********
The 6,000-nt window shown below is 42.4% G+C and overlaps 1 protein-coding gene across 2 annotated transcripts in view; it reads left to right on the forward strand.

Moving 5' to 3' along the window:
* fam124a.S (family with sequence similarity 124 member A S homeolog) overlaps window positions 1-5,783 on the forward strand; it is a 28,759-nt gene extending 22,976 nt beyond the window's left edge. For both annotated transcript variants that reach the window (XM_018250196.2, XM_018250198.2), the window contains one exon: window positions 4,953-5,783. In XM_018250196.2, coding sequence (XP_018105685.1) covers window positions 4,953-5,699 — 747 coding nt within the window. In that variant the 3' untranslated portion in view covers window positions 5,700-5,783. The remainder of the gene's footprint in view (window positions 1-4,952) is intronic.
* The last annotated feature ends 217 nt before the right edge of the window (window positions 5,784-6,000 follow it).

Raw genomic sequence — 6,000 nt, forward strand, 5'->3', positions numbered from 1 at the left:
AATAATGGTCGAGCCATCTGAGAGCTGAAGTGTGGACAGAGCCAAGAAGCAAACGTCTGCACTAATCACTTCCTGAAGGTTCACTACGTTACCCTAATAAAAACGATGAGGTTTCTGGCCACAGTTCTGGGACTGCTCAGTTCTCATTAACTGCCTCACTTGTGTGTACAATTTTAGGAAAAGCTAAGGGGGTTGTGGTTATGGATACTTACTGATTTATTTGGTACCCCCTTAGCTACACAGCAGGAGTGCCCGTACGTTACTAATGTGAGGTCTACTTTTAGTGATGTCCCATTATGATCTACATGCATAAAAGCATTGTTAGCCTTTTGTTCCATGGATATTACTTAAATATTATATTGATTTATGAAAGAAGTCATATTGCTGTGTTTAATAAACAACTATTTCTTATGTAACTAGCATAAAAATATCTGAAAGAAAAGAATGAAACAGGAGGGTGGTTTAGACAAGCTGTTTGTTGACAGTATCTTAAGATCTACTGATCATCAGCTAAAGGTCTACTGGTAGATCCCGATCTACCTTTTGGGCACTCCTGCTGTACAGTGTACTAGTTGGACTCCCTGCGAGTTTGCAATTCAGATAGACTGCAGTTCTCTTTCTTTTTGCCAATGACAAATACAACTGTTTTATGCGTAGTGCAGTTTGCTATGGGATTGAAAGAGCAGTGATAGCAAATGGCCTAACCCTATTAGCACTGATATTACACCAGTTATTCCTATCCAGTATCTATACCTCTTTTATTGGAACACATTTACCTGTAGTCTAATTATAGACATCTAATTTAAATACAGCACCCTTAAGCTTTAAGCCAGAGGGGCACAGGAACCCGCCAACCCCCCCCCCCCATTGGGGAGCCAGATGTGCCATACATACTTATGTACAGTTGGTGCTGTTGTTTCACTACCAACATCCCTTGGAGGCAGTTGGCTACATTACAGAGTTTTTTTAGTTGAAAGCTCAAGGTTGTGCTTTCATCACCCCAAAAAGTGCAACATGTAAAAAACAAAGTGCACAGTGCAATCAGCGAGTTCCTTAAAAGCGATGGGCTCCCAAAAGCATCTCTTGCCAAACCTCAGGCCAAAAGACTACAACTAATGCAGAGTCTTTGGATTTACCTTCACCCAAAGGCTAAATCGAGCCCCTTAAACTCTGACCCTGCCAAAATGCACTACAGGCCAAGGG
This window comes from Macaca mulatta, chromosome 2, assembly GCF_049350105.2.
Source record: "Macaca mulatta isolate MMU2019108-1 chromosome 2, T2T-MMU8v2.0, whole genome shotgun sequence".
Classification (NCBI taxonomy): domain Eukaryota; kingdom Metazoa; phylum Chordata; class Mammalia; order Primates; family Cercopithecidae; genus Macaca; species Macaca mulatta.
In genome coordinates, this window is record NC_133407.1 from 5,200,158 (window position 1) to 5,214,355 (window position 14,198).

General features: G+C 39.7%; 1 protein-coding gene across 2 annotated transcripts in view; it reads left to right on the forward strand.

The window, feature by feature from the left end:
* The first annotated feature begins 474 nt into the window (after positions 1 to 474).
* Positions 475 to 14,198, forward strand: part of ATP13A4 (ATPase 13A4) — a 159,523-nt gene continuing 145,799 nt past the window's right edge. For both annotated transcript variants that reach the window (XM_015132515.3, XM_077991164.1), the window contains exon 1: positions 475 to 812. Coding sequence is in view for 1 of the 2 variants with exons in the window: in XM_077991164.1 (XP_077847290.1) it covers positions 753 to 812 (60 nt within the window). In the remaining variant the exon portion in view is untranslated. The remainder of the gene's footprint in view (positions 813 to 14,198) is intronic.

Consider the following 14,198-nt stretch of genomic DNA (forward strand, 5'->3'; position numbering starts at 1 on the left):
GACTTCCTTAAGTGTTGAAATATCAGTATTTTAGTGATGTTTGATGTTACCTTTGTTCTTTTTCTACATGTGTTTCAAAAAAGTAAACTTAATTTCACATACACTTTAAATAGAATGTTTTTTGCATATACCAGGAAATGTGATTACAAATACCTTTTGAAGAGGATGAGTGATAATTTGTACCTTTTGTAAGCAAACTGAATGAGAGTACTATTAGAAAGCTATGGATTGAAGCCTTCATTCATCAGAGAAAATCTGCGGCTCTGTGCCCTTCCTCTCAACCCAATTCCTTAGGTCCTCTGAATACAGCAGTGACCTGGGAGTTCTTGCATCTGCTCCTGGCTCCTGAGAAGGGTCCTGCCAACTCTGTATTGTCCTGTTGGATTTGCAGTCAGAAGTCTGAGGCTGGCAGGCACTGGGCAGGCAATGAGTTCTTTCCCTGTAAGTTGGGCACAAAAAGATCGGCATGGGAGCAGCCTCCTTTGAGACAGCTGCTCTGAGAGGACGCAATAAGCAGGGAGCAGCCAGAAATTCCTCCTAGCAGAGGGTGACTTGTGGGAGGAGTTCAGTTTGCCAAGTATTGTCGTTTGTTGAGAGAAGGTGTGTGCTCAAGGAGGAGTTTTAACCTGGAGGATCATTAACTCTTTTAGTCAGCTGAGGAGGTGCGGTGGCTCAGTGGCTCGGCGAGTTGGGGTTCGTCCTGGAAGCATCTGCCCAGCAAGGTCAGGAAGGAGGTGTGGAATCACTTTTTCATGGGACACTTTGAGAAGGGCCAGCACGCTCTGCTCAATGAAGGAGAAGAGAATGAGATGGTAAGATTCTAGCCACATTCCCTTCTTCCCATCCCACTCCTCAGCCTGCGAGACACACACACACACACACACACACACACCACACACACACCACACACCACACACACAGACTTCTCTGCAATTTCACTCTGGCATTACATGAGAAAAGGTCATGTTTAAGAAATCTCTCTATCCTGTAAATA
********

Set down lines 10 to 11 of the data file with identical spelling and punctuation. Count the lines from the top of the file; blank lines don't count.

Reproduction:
In genome coordinates, this window is record NC_133407.1 from 5,200,158 (window position 1) to 5,214,355 (window position 14,198).

General features: G+C 39.7%; 1 protein-coding gene across 2 annotated transcripts in view; it reads left to right on the forward strand.